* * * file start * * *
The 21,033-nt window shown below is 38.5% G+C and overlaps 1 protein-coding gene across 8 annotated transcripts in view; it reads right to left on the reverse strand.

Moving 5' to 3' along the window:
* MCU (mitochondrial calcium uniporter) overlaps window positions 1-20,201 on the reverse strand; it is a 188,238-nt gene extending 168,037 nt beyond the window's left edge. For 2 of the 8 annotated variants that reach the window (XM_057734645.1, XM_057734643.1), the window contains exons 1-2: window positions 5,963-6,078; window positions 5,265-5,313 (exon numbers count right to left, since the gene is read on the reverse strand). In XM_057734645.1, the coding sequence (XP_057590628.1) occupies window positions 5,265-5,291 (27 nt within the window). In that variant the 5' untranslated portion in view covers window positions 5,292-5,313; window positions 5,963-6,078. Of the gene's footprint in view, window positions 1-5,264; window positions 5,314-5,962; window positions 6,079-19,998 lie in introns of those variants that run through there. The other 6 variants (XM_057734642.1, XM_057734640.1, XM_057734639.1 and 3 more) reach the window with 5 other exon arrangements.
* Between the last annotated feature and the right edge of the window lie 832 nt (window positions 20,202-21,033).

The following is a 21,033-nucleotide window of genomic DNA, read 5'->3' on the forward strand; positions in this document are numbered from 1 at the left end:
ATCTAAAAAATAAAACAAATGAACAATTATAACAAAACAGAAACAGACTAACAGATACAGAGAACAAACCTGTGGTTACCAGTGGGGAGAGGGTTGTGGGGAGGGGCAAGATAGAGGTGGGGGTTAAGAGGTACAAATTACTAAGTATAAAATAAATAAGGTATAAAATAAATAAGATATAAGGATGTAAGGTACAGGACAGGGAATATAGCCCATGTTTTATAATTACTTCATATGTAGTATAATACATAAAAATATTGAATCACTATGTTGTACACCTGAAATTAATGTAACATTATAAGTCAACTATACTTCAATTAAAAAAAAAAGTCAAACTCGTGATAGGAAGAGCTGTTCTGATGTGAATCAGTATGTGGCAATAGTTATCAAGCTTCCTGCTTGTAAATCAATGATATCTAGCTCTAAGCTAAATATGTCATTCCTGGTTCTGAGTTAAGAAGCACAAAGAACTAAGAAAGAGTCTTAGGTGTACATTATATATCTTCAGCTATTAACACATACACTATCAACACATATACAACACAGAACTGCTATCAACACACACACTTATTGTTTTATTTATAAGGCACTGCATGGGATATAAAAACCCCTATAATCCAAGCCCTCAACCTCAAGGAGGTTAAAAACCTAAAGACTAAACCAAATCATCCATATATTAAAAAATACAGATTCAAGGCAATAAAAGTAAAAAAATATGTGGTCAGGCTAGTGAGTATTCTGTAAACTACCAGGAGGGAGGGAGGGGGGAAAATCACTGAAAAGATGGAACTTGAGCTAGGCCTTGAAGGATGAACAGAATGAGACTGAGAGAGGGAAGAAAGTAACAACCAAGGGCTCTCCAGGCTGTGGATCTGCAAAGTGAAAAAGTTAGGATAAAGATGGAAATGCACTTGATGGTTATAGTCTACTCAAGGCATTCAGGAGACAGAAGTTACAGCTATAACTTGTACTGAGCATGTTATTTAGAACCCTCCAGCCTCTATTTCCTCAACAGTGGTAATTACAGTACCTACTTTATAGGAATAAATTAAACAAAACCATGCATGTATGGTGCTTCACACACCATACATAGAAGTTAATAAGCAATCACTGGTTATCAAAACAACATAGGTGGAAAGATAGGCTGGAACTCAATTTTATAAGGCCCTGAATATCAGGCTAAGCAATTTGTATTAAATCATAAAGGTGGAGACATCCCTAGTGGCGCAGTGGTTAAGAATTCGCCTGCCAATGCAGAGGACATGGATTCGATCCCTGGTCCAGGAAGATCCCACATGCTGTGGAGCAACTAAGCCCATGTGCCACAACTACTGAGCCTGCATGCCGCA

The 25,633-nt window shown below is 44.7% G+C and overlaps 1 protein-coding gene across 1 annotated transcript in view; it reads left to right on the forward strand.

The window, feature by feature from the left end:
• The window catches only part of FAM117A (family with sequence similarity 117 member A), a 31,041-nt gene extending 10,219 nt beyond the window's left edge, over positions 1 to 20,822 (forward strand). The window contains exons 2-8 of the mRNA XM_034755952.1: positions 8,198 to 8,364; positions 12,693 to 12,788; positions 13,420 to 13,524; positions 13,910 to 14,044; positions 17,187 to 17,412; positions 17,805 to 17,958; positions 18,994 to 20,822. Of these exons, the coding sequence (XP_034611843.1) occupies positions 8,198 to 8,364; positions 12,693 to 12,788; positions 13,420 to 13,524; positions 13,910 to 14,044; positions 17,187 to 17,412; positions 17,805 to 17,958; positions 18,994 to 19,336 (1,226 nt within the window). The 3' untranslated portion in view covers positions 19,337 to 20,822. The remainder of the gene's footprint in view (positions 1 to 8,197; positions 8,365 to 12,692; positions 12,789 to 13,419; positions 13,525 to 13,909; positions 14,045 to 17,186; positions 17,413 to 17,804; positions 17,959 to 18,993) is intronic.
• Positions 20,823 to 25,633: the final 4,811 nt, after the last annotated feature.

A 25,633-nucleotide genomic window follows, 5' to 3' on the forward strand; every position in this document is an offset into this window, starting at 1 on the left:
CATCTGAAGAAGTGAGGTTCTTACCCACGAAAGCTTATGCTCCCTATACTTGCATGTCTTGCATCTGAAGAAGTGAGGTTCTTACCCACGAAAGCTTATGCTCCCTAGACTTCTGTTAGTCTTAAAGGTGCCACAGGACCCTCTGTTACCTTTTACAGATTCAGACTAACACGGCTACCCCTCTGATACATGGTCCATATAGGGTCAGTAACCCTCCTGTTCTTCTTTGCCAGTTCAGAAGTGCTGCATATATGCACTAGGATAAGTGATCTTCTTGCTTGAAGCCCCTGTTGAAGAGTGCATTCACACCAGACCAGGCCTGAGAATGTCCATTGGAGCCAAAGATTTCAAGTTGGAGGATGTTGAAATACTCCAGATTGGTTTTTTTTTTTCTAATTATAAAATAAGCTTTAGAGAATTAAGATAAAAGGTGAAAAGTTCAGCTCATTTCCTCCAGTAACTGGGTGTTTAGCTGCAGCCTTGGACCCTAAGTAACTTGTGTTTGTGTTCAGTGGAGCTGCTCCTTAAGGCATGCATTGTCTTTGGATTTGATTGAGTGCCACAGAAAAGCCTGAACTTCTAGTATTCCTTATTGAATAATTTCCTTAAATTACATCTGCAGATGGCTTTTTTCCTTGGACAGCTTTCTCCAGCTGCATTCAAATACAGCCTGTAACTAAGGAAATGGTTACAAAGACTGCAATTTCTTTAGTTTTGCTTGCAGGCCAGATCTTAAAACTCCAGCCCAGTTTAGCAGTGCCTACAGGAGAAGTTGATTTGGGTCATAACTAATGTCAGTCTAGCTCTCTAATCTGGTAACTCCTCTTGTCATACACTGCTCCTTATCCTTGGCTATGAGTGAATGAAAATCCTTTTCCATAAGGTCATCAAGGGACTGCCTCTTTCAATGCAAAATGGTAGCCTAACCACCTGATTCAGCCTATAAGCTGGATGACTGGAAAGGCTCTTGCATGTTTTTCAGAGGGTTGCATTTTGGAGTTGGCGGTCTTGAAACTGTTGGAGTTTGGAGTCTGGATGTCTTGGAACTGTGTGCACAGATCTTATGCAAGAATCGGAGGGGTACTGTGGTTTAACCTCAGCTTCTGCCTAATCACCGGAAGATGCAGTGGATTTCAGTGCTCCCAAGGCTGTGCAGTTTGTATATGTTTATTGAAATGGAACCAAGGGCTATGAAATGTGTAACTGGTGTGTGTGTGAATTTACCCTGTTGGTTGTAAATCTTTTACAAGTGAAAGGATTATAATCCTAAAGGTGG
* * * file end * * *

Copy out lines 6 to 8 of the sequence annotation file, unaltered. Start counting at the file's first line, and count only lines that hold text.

ATCTAAAAAATAAAACAAATGAACAATTATAACAAAACAGAAACAGACTAACAGATACAGAGAACAAACCTGTGGTTACCAGTGGGGAGAGGGTTGTGGGGAGGGGCAAGATAGAGGTGGGGGTTAAGAGGTACAAATTACTAAGTATAAAATAAATAAGGTATAAAATAAATAAGATATAAGGATGTAAGGTACAGGACAGGGAATATAGCCCATGTTTTATAATTACTTCATATGTAGTATAATACATAAAAATATTGAATCACTATGTTGTACACCTGAAATTAATGTAACATTATAAGTCAACTATACTTCAATTAAAAAAAAAAGTCAAACTCGTGATAGGAAGAGCTGTTCTGATGTGAATCAGTATGTGGCAATAGTTATCAAGCTTCCTGCTTGTAAATCAATGATATCTAGCTCTAAGCTAAATATGTCATTCCTGGTTCTGAGTTAAGAAGCACAAAGAACTAAGAAAGAGTCTTAGGTGTACATTATATATCTTCAGCTATTAACACATACACTATCAACACATATACAACACAGAACTGCTATCAACACACACACTTATTGTTTTATTTATAAGGCACTGCATGGGATATAAAAACCCCTATAATCCAAGCCCTCAACCTCAAGGAGGTTAAAAACCTAAAGACTAAACCAAATCATCCATATATTAAAAAATACAGATTCAAGGCAATAAAAGTAAAAAAATATGTGGTCAGGCTAGTGAGTATTCTGTAAACTACCAGGAGGGAGGGAGGGGGGAAAATCACTGAAAAGATGGAACTTGAGCTAGGCCTTGAAGGATGAACAGAATGAGACTGAGAGAGGGAAGAAAGTAACAACCAAGGGCTCTCCAGGCTGTGGATCTGCAAAGTGAAAAAGTTAGGATAAAGATGGAAATGCACTTGATGGTTATAGTCTACTCAAGGCATTCAGGAGACAGAAGTTACAGCTATAACTTGTACTGAGCATGTTATTTAGAACCCTCCAGCCTCTATTTCCTCAACAGTGGTAATTACAGTACCTACTTTATAGGAATAAATTAAACAAAACCATGCATGTATGGTGCTTCACACACCATACATAGAAGTTAATAAGCAATCACTGGTTATCAAAACAACATAGGTGGAAAGATAGGCTGGAACTCAATTTTATAAGGCCCTGAATATCAGGCTAAGCAATTTGTATTAAATCATAAAGGTGGAGACATCCCTAGTGGCGCAGTGGTTAAGAATTCGCCTGCCAATGCAGAGGACATGGATTCGATCCCTGGTCCAGGAAGATCCCACATGCTGTGGAGCAACTAAGCCCATGTGCCACAACTACTGAGCCTGCATGCCGCA

The 25,633-nt window shown below is 44.7% G+C and overlaps 1 protein-coding gene across 1 annotated transcript in view; it reads left to right on the forward strand.

The window, feature by feature from the left end: